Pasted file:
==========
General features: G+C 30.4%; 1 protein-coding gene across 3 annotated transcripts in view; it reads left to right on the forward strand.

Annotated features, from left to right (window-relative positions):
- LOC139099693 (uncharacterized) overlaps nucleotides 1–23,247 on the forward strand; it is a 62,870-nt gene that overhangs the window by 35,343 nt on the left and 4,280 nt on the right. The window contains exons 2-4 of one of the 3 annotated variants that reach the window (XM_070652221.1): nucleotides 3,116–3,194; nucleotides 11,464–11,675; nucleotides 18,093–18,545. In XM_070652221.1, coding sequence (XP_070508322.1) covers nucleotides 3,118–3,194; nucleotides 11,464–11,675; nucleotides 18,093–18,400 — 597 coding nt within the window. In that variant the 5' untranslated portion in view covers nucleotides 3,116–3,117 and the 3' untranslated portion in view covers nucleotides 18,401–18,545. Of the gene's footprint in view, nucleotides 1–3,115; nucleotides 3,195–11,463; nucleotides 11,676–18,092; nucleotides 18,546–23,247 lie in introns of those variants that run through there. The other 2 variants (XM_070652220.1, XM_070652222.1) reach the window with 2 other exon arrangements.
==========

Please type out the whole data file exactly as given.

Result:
General features: G+C 30.4%; 1 protein-coding gene across 3 annotated transcripts in view; it reads left to right on the forward strand.

Annotated features, from left to right (window-relative positions):
- LOC139099693 (uncharacterized) overlaps nucleotides 1–23,247 on the forward strand; it is a 62,870-nt gene that overhangs the window by 35,343 nt on the left and 4,280 nt on the right. The window contains exons 2-4 of one of the 3 annotated variants that reach the window (XM_070652221.1): nucleotides 3,116–3,194; nucleotides 11,464–11,675; nucleotides 18,093–18,545. In XM_070652221.1, coding sequence (XP_070508322.1) covers nucleotides 3,118–3,194; nucleotides 11,464–11,675; nucleotides 18,093–18,400 — 597 coding nt within the window. In that variant the 5' untranslated portion in view covers nucleotides 3,116–3,117 and the 3' untranslated portion in view covers nucleotides 18,401–18,545. Of the gene's footprint in view, nucleotides 1–3,115; nucleotides 3,195–11,463; nucleotides 11,676–18,092; nucleotides 18,546–23,247 lie in introns of those variants that run through there. The other 2 variants (XM_070652220.1, XM_070652222.1) reach the window with 2 other exon arrangements.